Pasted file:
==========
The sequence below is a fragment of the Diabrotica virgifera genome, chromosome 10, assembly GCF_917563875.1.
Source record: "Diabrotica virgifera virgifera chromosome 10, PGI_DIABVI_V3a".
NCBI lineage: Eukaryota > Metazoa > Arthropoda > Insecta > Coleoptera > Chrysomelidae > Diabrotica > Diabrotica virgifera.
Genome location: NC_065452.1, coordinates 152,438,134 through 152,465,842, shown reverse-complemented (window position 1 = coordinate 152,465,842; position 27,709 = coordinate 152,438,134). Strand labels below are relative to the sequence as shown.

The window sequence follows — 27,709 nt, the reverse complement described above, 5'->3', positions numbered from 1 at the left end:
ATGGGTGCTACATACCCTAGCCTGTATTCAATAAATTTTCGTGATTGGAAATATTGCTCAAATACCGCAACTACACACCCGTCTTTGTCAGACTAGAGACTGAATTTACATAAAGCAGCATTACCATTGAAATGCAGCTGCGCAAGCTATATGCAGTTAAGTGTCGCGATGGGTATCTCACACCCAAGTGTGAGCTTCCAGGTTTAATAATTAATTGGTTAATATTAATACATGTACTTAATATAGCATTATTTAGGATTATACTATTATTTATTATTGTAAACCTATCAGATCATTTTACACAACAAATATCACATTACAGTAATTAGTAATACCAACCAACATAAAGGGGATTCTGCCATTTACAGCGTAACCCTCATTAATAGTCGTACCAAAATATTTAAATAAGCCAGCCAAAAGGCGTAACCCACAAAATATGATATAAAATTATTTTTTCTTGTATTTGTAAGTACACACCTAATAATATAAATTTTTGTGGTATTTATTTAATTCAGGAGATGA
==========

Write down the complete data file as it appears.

The sequence below is a fragment of the Diabrotica virgifera genome, chromosome 10, assembly GCF_917563875.1.
Source record: "Diabrotica virgifera virgifera chromosome 10, PGI_DIABVI_V3a".
NCBI lineage: Eukaryota > Metazoa > Arthropoda > Insecta > Coleoptera > Chrysomelidae > Diabrotica > Diabrotica virgifera.
Genome location: NC_065452.1, coordinates 152,438,134 through 152,465,842, shown reverse-complemented (window position 1 = coordinate 152,465,842; position 27,709 = coordinate 152,438,134). Strand labels below are relative to the sequence as shown.

The window sequence follows — 27,709 nt, the reverse complement described above, 5'->3', positions numbered from 1 at the left end:
ATGGGTGCTACATACCCTAGCCTGTATTCAATAAATTTTCGTGATTGGAAATATTGCTCAAATACCGCAACTACACACCCGTCTTTGTCAGACTAGAGACTGAATTTACATAAAGCAGCATTACCATTGAAATGCAGCTGCGCAAGCTATATGCAGTTAAGTGTCGCGATGGGTATCTCACACCCAAGTGTGAGCTTCCAGGTTTAATAATTAATTGGTTAATATTAATACATGTACTTAATATAGCATTATTTAGGATTATACTATTATTTATTATTGTAAACCTATCAGATCATTTTACACAACAAATATCACATTACAGTAATTAGTAATACCAACCAACATAAAGGGGATTCTGCCATTTACAGCGTAACCCTCATTAATAGTCGTACCAAAATATTTAAATAAGCCAGCCAAAAGGCGTAACCCACAAAATATGATATAAAATTATTTTTTCTTGTATTTGTAAGTACACACCTAATAATATAAATTTTTGTGGTATTTATTTAATTCAGGAGATGA